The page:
AAS 195th Meeting, January 2000
Session 79. Young Stars and Clusters
Display, Friday, January 14, 2000, 9:20am-6:30pm, Grand Hall

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[79.14] Large Field Mid-Infrared Imaging in M17.

M. Kassis, L. K. Deutsch (IAR-BU), J. L. Hora, G. G. Fazio (CFA), W. F. Hoffmann (Steward Obs./U. Arizona), A. Dayal (IPAC/Caltech)

We obtained diffraction limited mid-infrared images of the Omega Nebula (M17) using MIRAC2 on the NASA IRTF in order to study the formation of massive stars, the possible role played by circumstellar disks, and the structure and content of the photodissociation regions (PDRs). M17 is a massive and luminous molecular cloud complex exhibiting triggered star formation and suggested to harbor massive stars in their earliest stages of stellar evolution. Large area mosaics (2'x1.5') at 9.8, 10.53, 11.7, and 20.6\mum map a portion of the M17 south west PDR. This region may only be observed at infrared and radio wavelengths due to large extinction by a foreground cloud. Our observations map emission from ionized gas at [SIV] 10.52\mum, the hydrocarbon emission feature at 11.2\mum, and dust at 9.8 and 20.6\mum. The current observations improve upon previous lower resolution mid-infrared studies. The emission towards the ultra-compact HII region M17-UC1 is resolved into two components: 1) a bright point source coincident with near infrared and radio emission attributed to M17-UC1, and 2) an extended source of comparable intensity which is resolved at all wavelengths. The narrow band 11.7\mum observations shows enhanced emission in M17-UC1 relative to the extended source which lies a few arcseconds to the south-west, and the enhanced emission is attributed to the hydrocarbon feature at 11.2\mum. Comparison of our 11.7\mum and 10.53\mum maps indicates that the hydrocarbon emission has a similar shape to, but is spatially offset from, the arc-shaped ionization front. High-resolution color temperature and dust opacity maps calculated from the continuum measurements will also be presented, and the implications of our results will be discussed.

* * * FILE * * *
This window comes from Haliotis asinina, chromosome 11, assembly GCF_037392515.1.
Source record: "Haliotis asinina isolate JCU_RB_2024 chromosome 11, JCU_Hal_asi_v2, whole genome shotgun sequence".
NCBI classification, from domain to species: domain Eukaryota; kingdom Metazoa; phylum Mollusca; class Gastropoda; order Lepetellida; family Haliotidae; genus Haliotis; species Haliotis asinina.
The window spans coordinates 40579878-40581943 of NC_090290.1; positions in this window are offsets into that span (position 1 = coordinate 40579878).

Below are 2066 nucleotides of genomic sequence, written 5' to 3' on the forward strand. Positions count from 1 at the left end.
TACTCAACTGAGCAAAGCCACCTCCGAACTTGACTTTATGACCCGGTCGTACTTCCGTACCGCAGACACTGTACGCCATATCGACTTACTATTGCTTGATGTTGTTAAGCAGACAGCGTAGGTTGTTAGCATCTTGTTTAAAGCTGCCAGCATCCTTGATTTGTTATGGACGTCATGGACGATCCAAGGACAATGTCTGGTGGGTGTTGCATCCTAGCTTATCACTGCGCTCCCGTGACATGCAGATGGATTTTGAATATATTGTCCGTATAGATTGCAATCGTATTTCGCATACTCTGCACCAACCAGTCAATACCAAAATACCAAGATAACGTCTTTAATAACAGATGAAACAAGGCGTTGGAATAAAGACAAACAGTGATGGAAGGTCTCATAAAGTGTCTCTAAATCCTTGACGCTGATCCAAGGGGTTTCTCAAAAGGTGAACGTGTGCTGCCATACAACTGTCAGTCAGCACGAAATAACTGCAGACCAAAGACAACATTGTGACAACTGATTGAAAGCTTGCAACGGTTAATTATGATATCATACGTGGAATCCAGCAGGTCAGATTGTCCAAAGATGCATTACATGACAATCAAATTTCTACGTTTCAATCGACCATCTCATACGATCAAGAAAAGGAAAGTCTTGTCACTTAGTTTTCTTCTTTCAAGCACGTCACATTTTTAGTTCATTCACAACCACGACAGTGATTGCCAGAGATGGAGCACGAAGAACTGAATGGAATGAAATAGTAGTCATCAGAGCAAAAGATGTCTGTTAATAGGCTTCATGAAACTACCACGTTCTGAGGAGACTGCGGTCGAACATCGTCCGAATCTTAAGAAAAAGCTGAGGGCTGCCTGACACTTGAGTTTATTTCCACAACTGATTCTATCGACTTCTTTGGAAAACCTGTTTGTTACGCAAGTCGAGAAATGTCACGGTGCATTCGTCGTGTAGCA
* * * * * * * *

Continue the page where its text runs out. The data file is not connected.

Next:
The author(s) of this abstract have provided an email address for comments about the abstract: mkassis@bu.edu

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